What is compute governance?

Compute governance is a subfield of AI governance that focuses on controlling access to the computing hardware needed to develop and deploy AI. Some have argued that compute governance is a particularly promising method of AI governance.

Lennart Heim has proposed three main strategies for compute governance:

  • Monitoring compute usage: Compute can be monitored for the purposes of verification, transparency, and identifying which systems are high-risk. If compute is well-monitored, it can be used as an index for policy-making, such as by imposing regulations based on how much compute a model uses.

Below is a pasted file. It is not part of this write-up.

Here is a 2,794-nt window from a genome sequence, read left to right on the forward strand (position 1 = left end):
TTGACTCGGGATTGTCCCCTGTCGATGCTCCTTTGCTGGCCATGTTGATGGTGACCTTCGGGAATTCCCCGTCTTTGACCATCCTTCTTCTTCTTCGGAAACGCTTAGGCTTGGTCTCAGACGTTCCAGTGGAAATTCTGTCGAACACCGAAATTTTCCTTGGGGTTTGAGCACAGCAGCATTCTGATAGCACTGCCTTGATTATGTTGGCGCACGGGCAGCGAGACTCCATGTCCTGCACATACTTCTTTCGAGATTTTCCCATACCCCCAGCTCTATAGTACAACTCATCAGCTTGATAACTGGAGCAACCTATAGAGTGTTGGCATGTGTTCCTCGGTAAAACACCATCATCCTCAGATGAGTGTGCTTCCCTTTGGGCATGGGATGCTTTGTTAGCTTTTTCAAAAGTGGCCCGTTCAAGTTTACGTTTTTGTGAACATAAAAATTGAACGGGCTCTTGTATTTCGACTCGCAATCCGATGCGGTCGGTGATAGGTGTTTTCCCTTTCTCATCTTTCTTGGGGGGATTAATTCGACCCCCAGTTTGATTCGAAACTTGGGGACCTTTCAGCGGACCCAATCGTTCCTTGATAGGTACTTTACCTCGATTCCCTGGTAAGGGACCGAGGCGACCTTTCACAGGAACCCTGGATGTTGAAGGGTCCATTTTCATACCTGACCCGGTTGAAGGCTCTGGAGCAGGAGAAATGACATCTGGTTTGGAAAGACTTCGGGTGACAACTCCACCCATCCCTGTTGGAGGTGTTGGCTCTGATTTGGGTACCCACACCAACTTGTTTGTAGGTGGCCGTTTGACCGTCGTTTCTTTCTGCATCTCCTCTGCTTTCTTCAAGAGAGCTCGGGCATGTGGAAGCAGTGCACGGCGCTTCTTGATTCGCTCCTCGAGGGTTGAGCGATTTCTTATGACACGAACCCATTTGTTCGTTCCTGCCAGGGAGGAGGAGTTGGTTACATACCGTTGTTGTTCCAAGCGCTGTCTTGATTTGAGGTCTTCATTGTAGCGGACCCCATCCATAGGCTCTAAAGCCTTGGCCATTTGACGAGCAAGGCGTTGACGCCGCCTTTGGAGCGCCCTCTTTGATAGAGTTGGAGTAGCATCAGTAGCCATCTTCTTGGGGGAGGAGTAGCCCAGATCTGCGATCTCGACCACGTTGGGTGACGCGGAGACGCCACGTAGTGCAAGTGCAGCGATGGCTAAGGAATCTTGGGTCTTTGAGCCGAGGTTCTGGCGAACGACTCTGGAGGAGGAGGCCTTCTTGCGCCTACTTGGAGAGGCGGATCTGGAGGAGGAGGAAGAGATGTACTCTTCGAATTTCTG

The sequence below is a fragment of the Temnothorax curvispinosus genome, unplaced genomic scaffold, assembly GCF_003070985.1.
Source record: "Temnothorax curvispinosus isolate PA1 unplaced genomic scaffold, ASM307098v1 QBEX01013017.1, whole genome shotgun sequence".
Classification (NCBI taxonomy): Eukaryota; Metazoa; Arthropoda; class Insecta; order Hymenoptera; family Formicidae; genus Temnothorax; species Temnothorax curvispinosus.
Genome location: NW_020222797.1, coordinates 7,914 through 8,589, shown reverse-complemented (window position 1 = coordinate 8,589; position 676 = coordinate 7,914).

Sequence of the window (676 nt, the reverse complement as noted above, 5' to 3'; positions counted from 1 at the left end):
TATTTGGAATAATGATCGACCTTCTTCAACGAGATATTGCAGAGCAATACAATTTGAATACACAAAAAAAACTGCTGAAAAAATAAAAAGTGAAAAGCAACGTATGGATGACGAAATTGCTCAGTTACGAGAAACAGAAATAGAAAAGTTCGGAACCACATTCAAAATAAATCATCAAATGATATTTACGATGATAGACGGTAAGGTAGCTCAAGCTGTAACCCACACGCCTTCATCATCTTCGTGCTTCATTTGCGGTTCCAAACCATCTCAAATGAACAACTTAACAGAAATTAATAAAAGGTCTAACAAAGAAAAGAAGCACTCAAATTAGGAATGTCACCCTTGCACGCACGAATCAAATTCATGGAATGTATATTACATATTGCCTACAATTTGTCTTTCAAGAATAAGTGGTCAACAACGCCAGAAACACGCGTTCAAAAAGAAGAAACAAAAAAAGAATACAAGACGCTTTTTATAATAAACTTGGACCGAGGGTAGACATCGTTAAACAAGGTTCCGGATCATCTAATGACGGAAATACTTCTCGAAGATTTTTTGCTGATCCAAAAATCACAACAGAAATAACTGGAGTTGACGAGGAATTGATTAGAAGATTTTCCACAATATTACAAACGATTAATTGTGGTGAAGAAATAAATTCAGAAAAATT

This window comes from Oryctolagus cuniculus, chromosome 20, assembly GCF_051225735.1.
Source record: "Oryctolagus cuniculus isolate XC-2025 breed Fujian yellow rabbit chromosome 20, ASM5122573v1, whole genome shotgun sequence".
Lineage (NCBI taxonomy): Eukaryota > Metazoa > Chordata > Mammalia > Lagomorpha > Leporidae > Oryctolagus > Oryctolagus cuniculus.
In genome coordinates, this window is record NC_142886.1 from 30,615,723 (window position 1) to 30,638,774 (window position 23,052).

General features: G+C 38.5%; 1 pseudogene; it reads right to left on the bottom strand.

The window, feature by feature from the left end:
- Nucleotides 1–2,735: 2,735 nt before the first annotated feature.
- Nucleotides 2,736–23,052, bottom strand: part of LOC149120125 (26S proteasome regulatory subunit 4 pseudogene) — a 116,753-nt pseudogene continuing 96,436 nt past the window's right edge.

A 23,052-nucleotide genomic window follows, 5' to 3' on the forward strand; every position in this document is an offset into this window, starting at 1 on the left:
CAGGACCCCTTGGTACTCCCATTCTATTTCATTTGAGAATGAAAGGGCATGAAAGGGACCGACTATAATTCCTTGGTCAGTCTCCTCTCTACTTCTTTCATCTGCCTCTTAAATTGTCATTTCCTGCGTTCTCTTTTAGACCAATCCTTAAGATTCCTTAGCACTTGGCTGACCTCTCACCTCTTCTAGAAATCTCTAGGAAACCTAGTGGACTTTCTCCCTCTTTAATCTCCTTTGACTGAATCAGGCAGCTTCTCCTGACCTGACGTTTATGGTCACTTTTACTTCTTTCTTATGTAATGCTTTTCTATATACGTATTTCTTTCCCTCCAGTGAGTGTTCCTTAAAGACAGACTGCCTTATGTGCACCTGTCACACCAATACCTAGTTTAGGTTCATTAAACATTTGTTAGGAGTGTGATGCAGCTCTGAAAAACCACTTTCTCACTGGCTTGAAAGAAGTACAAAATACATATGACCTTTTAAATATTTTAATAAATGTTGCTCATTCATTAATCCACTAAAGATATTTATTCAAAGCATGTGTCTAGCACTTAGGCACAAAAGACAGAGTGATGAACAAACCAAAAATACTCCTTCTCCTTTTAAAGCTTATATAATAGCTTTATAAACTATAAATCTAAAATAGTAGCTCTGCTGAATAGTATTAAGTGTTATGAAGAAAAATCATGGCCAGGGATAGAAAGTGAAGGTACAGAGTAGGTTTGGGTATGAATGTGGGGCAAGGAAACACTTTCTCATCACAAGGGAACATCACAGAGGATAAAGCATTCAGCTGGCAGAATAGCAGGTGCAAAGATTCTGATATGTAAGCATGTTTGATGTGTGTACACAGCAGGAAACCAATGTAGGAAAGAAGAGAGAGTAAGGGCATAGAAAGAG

• Restricting access and usage: For example, limits on compute can be used as “emergency brakes”, to avoid diffusion, and to regulate specific training runs.

  • Promoting beneficial usage: For example, more safety-conscious actors could be given more access to compute, and safety research could be promoted through sponsoring compute.

As of October 2023, there are few policies in place for governing compute aside from US export controls for advanced microchips to China, and much of the research done in compute governance is exploratory. Examples of current work in compute governance include:

Further reading: